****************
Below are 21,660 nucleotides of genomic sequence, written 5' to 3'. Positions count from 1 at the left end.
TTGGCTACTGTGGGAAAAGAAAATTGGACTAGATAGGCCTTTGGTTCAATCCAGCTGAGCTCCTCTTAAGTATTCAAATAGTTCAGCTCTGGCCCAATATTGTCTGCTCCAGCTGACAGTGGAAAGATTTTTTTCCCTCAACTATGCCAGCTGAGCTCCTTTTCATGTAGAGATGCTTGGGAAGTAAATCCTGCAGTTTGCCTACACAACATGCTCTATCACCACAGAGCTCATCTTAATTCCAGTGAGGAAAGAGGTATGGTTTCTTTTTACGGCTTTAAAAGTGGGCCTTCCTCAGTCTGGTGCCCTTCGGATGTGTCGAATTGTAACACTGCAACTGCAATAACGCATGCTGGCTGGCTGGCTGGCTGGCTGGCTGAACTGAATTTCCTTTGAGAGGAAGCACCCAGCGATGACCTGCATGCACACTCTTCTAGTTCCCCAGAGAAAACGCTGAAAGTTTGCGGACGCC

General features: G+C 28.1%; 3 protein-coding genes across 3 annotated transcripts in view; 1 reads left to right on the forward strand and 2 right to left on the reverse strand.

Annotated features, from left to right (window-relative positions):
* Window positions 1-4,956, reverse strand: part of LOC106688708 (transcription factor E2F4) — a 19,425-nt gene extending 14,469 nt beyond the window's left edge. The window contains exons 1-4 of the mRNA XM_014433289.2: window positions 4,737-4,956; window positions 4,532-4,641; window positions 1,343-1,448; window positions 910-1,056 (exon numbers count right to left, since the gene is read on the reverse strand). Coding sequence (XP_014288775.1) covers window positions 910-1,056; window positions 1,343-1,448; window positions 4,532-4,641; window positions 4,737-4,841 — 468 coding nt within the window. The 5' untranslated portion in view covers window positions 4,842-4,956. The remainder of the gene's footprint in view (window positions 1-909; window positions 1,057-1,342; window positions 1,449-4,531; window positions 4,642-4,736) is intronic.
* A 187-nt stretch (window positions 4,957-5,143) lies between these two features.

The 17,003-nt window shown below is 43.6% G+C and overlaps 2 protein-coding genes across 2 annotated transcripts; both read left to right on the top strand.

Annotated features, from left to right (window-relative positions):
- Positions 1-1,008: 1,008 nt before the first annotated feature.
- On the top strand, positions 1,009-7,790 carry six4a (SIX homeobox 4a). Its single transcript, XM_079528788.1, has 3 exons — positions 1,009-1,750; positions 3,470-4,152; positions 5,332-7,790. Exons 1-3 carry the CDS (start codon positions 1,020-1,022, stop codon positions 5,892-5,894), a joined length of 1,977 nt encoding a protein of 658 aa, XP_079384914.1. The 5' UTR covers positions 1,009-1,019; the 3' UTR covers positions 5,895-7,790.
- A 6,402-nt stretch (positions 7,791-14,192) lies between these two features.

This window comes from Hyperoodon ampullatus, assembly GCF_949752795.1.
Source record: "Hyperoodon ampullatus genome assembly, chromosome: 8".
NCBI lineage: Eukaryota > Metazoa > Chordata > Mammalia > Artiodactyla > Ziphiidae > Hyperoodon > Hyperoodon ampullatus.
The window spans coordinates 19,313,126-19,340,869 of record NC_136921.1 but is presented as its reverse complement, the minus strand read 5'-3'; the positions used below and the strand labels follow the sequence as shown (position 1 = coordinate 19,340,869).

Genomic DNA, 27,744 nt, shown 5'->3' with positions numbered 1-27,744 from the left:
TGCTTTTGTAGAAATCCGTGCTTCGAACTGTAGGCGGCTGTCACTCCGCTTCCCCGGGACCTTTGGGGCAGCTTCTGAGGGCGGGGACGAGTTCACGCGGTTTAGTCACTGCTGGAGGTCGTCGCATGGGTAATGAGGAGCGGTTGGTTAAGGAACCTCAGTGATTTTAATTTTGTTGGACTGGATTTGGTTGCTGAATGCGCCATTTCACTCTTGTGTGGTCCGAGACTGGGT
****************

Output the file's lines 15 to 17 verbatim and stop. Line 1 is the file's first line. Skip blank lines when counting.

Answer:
The window spans coordinates 19,313,126-19,340,869 of record NC_136921.1 but is presented as its reverse complement, the minus strand read 5'-3'; the positions used below and the strand labels follow the sequence as shown (position 1 = coordinate 19,340,869).

Genomic DNA, 27,744 nt, shown 5'->3' with positions numbered 1-27,744 from the left:
TGCTTTTGTAGAAATCCGTGCTTCGAACTGTAGGCGGCTGTCACTCCGCTTCCCCGGGACCTTTGGGGCAGCTTCTGAGGGCGGGGACGAGTTCACGCGGTTTAGTCACTGCTGGAGGTCGTCGCATGGGTAATGAGGAGCGGTTGGTTAAGGAACCTCAGTGATTTTAATTTTGTTGGACTGGATTTGGTTGCTGAATGCGCCATTTCACTCTTGTGTGGTCCGAGACTGGGT